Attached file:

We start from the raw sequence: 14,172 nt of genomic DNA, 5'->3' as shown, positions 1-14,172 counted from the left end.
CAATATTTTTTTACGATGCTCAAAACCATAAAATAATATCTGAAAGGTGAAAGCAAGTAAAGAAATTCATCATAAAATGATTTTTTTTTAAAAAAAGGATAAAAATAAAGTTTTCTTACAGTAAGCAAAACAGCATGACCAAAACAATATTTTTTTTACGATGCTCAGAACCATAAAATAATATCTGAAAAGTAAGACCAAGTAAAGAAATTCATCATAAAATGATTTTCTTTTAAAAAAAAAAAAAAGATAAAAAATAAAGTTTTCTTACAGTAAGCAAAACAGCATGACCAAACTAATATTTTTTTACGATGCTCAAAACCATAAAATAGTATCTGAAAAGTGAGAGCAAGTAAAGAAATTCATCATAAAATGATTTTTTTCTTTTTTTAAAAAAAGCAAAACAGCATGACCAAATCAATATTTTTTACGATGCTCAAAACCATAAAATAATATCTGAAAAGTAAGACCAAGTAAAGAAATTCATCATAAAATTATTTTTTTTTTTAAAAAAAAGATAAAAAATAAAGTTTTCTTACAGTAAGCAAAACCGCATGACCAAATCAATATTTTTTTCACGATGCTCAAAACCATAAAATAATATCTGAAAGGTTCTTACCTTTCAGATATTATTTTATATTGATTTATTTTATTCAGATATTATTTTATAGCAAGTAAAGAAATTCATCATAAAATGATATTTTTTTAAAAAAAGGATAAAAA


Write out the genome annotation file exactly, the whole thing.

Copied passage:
We start from the raw sequence: 14,172 nt of genomic DNA, 5'->3' as shown, positions 1-14,172 counted from the left end.
CAATATTTTTTTACGATGCTCAAAACCATAAAATAATATCTGAAAGGTGAAAGCAAGTAAAGAAATTCATCATAAAATGATTTTTTTTTAAAAAAAGGATAAAAATAAAGTTTTCTTACAGTAAGCAAAACAGCATGACCAAAACAATATTTTTTTTACGATGCTCAGAACCATAAAATAATATCTGAAAAGTAAGACCAAGTAAAGAAATTCATCATAAAATGATTTTCTTTTAAAAAAAAAAAAAAGATAAAAAATAAAGTTTTCTTACAGTAAGCAAAACAGCATGACCAAACTAATATTTTTTTACGATGCTCAAAACCATAAAATAGTATCTGAAAAGTGAGAGCAAGTAAAGAAATTCATCATAAAATGATTTTTTTCTTTTTTTAAAAAAAGCAAAACAGCATGACCAAATCAATATTTTTTACGATGCTCAAAACCATAAAATAATATCTGAAAAGTAAGACCAAGTAAAGAAATTCATCATAAAATTATTTTTTTTTTTAAAAAAAAGATAAAAAATAAAGTTTTCTTACAGTAAGCAAAACCGCATGACCAAATCAATATTTTTTTCACGATGCTCAAAACCATAAAATAATATCTGAAAGGTTCTTACCTTTCAGATATTATTTTATATTGATTTATTTTATTCAGATATTATTTTATAGCAAGTAAAGAAATTCATCATAAAATGATATTTTTTTAAAAAAAGGATAAAAA